IV. Hate Crime Theory
It is important to note that although several explanations may be applicable to prejudice and hate crime occurrence, no existing criminological theory can fully account for the transformation from prejudice into criminal behavior. Experts argue that in order to explain hate crimes, consideration of the interplay of a number of different factors (social, psychological, criminogenic, and contextual) as well as a wide range of aspects that contribute to hate crime (i.e., perpetrators’ motives, victims’ characteristics, and cultural ideologies about the victims’ social groups) is necessary. The criminological theories most often employed to explain hate crime are group conflict theory, social learning theory, and strain theory.
A. Group Conflict Theory
This theory is based on the fact that humans are more likely to have relationships with other humans holding similar presuppositions for the purpose of comfort, ease, and friendliness, which in turn contributes to the formation of “in-groups” and “out-groups.” The formation and development of in-group loyalty serve strong individual desires for relationship and acceptance.
In-group versus out-group conflict strongly facilitates group cohesiveness, affiliation, and identity. In addition, such conflict increases out-group rejection, as revealed by group members’ tendencies to stress between-group dissimilarities and ignore between-group similarities. Out-groups are often stereotyped, dehumanized, or perceived as dishonest or malicious, whereas the in-group is idealized as good, powerful, and wholly justified in its views and actions toward others. Previous research has consistently shown that organized in-group preferences and out-group prejudices, and sometimes hostilities, even when the out-group was one with whom in-group members had never met, had never interacted, and about whom they knew very little.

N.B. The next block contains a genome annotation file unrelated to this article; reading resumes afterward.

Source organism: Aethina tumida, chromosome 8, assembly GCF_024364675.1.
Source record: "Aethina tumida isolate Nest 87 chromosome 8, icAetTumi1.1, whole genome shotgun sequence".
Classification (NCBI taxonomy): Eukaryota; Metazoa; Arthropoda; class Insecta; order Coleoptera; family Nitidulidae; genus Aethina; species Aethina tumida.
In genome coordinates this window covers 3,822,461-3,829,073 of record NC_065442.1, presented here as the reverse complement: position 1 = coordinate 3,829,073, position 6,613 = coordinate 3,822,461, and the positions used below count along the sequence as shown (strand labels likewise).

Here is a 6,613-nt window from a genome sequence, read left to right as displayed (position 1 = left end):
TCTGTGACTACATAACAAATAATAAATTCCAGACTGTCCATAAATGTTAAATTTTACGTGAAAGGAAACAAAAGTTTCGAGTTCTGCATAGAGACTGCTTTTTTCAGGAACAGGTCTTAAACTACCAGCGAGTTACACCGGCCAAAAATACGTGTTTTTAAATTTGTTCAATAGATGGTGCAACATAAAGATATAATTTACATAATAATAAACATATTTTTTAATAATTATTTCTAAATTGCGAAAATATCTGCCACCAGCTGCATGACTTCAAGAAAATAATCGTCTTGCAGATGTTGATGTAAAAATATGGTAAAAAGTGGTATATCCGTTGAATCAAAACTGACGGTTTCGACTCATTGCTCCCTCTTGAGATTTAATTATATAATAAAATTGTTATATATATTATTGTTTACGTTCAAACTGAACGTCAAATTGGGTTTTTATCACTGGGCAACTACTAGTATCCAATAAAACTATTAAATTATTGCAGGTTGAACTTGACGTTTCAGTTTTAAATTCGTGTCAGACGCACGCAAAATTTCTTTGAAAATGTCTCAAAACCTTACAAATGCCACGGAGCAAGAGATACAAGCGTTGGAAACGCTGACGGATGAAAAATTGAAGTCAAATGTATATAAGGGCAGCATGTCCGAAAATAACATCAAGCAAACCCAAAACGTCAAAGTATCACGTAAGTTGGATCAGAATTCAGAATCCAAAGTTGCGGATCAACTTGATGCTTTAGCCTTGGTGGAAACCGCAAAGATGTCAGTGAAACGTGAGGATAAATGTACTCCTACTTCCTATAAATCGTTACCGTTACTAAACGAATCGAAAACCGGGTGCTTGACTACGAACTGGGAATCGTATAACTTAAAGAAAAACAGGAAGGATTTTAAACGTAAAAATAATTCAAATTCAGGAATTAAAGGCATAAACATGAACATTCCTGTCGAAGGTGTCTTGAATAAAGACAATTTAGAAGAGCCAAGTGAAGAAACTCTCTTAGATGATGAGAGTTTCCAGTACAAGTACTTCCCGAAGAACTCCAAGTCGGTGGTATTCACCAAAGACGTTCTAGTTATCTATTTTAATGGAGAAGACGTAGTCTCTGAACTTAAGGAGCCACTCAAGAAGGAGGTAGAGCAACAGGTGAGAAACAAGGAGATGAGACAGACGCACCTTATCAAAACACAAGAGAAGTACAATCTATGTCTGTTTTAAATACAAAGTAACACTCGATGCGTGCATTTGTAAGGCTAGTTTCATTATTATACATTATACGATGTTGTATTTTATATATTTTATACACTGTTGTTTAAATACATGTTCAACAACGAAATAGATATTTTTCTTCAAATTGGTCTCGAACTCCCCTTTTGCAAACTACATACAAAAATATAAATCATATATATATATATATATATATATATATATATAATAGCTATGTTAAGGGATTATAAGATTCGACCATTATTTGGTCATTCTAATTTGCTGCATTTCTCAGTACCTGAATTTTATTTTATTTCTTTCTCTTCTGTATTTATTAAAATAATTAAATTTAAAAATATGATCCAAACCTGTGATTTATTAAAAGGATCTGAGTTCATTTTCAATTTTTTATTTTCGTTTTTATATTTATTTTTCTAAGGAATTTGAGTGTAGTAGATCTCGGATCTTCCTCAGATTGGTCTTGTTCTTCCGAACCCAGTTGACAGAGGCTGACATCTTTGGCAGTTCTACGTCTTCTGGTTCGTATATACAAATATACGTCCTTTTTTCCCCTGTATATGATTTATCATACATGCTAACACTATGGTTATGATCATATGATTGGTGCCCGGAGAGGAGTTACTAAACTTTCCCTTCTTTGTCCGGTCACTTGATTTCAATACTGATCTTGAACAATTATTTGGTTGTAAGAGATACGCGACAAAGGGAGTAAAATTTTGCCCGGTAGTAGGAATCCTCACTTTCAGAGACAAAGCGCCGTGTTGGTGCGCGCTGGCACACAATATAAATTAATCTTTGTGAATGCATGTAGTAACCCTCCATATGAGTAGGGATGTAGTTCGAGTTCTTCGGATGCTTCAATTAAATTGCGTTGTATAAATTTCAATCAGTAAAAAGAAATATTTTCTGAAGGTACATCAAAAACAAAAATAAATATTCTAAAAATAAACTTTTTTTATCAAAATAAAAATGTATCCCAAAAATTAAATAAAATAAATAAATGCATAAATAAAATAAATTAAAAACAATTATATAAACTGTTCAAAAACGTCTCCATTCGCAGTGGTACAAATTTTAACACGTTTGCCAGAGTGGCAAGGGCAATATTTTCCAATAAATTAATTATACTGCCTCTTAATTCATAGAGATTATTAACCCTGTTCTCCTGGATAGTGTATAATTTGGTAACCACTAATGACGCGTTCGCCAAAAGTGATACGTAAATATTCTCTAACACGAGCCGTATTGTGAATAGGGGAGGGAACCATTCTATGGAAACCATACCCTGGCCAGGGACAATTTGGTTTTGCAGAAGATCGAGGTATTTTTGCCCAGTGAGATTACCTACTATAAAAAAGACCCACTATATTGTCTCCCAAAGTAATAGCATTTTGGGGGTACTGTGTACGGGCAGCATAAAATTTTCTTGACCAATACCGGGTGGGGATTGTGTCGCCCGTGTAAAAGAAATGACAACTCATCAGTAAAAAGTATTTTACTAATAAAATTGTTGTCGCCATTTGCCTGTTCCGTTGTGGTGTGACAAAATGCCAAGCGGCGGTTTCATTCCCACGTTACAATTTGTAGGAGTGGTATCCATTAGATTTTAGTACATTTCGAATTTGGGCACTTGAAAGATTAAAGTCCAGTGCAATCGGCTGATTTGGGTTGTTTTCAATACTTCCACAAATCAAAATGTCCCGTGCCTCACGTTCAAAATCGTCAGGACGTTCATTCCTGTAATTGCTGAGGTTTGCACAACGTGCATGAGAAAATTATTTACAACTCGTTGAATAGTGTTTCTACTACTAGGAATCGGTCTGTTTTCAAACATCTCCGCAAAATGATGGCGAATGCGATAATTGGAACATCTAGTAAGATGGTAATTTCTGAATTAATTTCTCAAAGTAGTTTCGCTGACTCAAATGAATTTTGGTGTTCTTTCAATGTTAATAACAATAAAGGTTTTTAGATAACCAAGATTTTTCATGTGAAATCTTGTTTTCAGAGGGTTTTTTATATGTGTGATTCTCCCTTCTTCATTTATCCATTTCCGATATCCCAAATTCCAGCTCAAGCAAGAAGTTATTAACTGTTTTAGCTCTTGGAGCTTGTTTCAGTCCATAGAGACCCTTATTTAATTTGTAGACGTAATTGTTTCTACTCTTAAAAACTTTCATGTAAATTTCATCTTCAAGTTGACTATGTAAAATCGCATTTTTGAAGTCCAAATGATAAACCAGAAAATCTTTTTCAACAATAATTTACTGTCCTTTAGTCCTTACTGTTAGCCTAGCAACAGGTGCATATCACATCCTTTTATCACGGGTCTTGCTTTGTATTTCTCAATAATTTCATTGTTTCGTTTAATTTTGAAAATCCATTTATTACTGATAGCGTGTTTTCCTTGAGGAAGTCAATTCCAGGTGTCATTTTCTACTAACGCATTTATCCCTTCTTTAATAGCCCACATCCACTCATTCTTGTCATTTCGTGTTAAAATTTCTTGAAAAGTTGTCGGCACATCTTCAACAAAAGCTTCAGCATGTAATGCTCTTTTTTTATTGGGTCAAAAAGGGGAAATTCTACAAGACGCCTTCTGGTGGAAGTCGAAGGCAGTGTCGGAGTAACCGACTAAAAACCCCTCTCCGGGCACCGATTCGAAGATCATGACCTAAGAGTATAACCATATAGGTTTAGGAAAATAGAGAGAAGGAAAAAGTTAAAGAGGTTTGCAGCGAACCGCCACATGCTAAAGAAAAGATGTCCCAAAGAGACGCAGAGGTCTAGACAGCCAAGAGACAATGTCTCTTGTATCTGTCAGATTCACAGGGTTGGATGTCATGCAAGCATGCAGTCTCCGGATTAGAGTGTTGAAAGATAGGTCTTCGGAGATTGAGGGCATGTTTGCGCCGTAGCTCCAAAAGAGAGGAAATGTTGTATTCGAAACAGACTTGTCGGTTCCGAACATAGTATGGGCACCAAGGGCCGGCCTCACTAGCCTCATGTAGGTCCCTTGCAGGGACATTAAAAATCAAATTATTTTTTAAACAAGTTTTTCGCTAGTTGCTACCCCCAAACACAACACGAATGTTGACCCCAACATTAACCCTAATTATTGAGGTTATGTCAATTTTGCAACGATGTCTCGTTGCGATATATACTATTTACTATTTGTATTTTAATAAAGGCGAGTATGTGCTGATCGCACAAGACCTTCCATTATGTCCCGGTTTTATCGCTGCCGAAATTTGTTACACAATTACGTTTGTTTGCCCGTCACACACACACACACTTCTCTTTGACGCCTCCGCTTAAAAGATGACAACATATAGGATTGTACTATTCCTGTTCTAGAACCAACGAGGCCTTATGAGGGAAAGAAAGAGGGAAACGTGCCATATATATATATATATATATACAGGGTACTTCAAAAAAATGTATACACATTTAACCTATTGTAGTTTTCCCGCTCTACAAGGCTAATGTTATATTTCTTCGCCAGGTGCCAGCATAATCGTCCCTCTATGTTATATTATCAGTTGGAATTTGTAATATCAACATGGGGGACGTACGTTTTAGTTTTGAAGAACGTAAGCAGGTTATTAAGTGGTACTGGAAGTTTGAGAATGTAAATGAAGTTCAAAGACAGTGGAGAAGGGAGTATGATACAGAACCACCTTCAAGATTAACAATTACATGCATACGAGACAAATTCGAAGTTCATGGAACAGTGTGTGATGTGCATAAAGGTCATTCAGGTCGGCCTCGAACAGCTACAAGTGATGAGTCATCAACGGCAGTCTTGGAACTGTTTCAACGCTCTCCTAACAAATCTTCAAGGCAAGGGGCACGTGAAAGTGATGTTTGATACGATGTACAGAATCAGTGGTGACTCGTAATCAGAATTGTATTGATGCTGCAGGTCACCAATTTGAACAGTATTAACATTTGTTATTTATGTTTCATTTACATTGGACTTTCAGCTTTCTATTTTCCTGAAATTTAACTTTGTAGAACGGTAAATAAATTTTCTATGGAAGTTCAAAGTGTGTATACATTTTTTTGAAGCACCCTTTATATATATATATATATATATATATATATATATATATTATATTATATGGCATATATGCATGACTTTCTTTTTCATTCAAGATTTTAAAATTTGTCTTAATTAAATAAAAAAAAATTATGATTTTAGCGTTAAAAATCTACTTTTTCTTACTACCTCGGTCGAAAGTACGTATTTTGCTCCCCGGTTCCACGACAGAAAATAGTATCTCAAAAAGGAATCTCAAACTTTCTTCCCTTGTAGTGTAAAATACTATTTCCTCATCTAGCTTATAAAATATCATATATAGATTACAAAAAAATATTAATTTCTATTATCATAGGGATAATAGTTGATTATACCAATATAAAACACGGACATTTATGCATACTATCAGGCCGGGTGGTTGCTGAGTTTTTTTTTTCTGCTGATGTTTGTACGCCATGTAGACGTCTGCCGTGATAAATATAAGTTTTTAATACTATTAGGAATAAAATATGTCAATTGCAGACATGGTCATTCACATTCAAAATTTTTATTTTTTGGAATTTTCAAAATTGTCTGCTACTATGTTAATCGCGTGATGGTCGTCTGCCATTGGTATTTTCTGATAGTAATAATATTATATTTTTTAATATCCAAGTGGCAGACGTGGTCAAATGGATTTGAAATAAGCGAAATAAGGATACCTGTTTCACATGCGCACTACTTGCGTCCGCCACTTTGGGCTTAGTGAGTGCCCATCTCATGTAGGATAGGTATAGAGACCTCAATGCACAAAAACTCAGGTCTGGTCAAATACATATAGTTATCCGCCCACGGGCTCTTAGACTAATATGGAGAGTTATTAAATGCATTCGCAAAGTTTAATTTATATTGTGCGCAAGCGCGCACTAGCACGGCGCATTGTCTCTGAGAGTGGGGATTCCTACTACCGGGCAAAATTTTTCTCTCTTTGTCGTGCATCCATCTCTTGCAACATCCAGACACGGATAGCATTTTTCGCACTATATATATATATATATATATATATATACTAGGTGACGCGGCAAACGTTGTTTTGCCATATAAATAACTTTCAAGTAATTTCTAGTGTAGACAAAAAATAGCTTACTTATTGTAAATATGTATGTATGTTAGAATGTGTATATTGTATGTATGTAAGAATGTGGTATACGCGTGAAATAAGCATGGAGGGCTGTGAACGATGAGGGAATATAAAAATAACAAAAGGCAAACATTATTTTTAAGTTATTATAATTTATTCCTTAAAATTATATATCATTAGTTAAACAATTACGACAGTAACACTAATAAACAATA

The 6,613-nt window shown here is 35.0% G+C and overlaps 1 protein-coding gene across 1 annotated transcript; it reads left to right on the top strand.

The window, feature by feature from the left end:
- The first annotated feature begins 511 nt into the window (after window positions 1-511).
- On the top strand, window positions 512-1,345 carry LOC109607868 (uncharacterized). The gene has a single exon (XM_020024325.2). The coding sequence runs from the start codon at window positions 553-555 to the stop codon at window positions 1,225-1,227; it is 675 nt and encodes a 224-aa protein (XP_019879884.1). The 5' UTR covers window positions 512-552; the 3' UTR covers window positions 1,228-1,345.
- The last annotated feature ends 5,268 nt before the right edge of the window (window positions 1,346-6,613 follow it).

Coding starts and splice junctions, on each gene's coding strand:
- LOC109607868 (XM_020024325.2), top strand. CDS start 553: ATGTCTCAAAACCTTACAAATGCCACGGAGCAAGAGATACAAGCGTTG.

B. Social Learning Theory
Social learning theories suggest that attitudes, values, and beliefs about individuals who belong to specific groups are learned through interaction with influencing figures, such as peers and family who reward for adopting their views. Some of the literature on perpetrators of hate crimes stresses the impact of intimate acquaintances and family members, and the influence of localized social norms on the development of a child’s prejudice. According to social learning theory, the attitudes of parents profoundly affect a child’s prejudice, as a child grows up listening to those views. That is, prejudice toward specific targets is learned and reinforced through children’s interactions with their parents, and those relations may even provide both justifications and rewards for committing acts of violence or harassment against out-group members.
C. Strain Theory
Strain theory holds that crime is a product of the gap between the culturally emphasized goals (e.g., success, wealth, and material possessions) and the legitimate means available to individuals to achieve those goals (e.g., access to high-quality education, participation in social networks). While society by its very nature pressures everyone to achieve those valued goals, not everyone is able to legitimately achieve success because of unemployment, poor education, lack of skills, and so on. Those who are unlikely to legitimately achieve the goals valued by society, according to strain theory, would be placed under a “strain.” In essence, then, the frustration, or strain, caused by the desire for “success” and the inability to achieve it legitimately gives rise to criminal behavior. It is achieving society’s goals that is important and not the means of achieving them.